Last update: May 2018
PhD POSITION IN TOULOUSE (FRANCE)
CARBODERM : Carbon nanotubes for electro-stimulated transdermal-delivery of therapeutic molecules
Co-supervisors: Dr E. Flahaut (CIRIMAT), Dr M. Golzio (IPBS)
Drug-delivery through the skin is very promising and possible by passive diffusion for very small molecules but limited by the low permeability of the skin toward most active substances and transfer delays which can be very important. Electropermeabilisation is a non-invasive and reversible technique which could solve most of these problems and allow transdermal delivery. We have very recently evidenced that the incorporation of carbon nanotubes (CNTs) in a polymer matrix allows to make a device which can be used simultaneously as a reservoir and an electrode for intradermal delivery while probably also limiting the risks of damage to the skin generally observed for long-term repeated delivery. CNTs are both improving electrical and mechanical properties of the nanocomposite material. The goal of the thesis is to explore the possible applications of such a device, including insulin delivery of DNA vaccination. The microstructure and surface chemical properties will need to be optimised in each case, as well as the electrostimulation conditions. The absence of accidental release of CNTs in conditions of use (electrostimulation) will also need to be demonstrated (CIRIMAT already has numerous toxicological data regarding the CNTs which will be used).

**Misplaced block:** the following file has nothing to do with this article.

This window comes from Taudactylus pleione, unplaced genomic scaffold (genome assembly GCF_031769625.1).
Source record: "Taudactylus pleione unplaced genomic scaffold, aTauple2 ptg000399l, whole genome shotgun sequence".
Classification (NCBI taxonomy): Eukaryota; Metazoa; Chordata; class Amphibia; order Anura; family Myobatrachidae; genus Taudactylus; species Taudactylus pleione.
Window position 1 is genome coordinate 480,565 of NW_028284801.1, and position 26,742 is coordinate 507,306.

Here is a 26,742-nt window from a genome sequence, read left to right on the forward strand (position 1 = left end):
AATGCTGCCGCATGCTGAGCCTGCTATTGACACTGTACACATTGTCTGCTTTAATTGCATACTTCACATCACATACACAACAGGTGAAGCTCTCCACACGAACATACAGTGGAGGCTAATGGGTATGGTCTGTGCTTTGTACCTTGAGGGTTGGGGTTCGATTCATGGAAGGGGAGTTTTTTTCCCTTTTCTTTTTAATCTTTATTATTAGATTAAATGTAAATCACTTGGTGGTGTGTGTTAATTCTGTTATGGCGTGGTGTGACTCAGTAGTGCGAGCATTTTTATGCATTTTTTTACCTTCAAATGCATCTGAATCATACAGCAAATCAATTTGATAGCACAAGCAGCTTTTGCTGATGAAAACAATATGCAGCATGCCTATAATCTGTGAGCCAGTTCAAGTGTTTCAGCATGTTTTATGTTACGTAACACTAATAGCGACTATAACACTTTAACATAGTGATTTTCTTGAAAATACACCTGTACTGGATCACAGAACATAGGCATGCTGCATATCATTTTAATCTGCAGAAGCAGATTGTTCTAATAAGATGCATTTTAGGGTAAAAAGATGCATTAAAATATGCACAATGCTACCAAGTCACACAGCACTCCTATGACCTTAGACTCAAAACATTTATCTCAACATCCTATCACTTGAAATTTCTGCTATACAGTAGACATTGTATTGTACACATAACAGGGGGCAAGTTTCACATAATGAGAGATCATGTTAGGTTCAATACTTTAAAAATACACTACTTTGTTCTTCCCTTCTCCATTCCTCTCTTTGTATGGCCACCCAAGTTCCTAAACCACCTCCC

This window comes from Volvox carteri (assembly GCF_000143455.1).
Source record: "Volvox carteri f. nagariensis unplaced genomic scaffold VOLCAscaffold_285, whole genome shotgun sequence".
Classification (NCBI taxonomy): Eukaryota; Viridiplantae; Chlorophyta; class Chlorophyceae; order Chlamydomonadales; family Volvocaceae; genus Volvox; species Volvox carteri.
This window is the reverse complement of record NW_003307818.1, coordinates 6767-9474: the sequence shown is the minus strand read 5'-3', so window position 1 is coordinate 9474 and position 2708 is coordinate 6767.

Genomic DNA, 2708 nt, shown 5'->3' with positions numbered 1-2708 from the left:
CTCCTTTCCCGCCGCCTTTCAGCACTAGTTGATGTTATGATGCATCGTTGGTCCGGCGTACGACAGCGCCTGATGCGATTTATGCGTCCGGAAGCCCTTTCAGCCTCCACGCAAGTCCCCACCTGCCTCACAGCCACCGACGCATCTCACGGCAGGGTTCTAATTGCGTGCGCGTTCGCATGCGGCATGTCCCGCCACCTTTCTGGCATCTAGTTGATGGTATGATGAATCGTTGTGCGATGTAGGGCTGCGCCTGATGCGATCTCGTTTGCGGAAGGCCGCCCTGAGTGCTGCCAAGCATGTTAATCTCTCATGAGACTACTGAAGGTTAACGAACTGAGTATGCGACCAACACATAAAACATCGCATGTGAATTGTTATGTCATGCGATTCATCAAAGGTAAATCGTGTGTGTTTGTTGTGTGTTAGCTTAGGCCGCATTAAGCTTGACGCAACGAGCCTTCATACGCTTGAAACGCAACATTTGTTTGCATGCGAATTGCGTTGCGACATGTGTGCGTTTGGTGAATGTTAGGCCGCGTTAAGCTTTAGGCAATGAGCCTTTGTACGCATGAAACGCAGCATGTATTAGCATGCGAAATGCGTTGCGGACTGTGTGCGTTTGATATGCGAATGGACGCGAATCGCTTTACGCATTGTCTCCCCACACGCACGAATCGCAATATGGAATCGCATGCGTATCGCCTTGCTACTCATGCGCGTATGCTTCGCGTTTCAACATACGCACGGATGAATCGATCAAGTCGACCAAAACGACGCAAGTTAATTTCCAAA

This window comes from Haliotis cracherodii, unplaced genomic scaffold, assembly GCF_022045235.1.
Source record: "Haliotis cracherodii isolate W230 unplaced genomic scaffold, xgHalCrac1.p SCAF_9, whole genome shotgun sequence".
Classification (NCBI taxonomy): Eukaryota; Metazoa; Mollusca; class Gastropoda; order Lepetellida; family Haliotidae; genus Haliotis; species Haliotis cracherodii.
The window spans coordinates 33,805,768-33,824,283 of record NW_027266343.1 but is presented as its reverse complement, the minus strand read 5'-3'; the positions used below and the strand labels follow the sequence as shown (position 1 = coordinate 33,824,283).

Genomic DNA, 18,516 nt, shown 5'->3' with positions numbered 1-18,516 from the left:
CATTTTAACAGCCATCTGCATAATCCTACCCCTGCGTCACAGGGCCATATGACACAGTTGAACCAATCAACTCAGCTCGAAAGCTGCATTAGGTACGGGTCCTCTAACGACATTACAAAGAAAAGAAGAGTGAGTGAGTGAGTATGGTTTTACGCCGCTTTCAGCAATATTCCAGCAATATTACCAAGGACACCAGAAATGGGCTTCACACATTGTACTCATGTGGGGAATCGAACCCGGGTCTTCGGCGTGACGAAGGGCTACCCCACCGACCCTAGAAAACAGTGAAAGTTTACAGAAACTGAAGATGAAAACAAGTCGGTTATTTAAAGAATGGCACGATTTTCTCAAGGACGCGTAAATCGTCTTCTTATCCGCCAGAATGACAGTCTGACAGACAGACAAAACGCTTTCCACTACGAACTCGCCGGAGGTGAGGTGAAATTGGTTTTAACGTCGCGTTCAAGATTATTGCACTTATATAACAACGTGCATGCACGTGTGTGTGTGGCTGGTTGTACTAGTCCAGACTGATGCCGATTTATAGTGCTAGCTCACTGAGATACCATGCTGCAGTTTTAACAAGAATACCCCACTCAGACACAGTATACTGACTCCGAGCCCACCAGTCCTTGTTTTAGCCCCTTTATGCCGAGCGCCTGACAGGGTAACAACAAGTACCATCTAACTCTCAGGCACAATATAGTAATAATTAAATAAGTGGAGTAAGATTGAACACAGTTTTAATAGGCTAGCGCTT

CNTs will be synthesised at the CIRIMAT (Nanocomposites and Carbon Nanotubes team), where the preparation and characterisation of the nanocomposites (polymer matrix) will also be performed, taking advantage of the know-how of the team. Electrical characterisation will be performed in collaboration with the LAPLACE in Toulouse. Finally, the optimisation of the electrostimulation parameters as well as the characterisation of the penetration depth of molecules through the skin will be performed at IPBS (Cellular Biophysics team).
The project will be organised in 3 main tasks:
(1) Preparation and characterisation of CNT-containing nanocomposites (raw or functionalised), to be used both as reservoir and electrode for electrostimulated transdermal delivery.
(2) Characterisation of both electrical and mechanical properties of the devices;
(3) Optimisation of the devices for the transdermal delivery of molecules using an ex vivo animal skin model (mouse), and even an in vivo model (mouse) if preliminary results justify it.
This interdisciplinary work will be performed in very close collaboration between our two laboratories, CIRIMAT and IPBS. The PhD grant is co-funded by the University of Toulouse and the Région Midi-Pyrénées, and will start on the 1st of October, 2018.
We are looking for a highly motivated candidate with a strong background in materials science. Some experience of nanocomposites with CNTs would be considered very positively. No training in biology is required, but some interest for biology is required because this research topic is truly at the interface between these 2 disciplines. Interdisciplinary work between 2 laboratories belonging to different disciplines is very rewarding, but requires a strong autonomy and capacity of adaptation to rather different environments.
In order to apply, please contact Dr Emmanuel Flahaut (email@example.com) and Dr Muriel Golzio (Muriel.Golzio@ipbs.fr). Applications files must include a motivation letter, a detailed CV, and 2 recommendation letters.
Incomplete files will not be examined.
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PhD POSITION IN MONTPELLIER (FRANCE)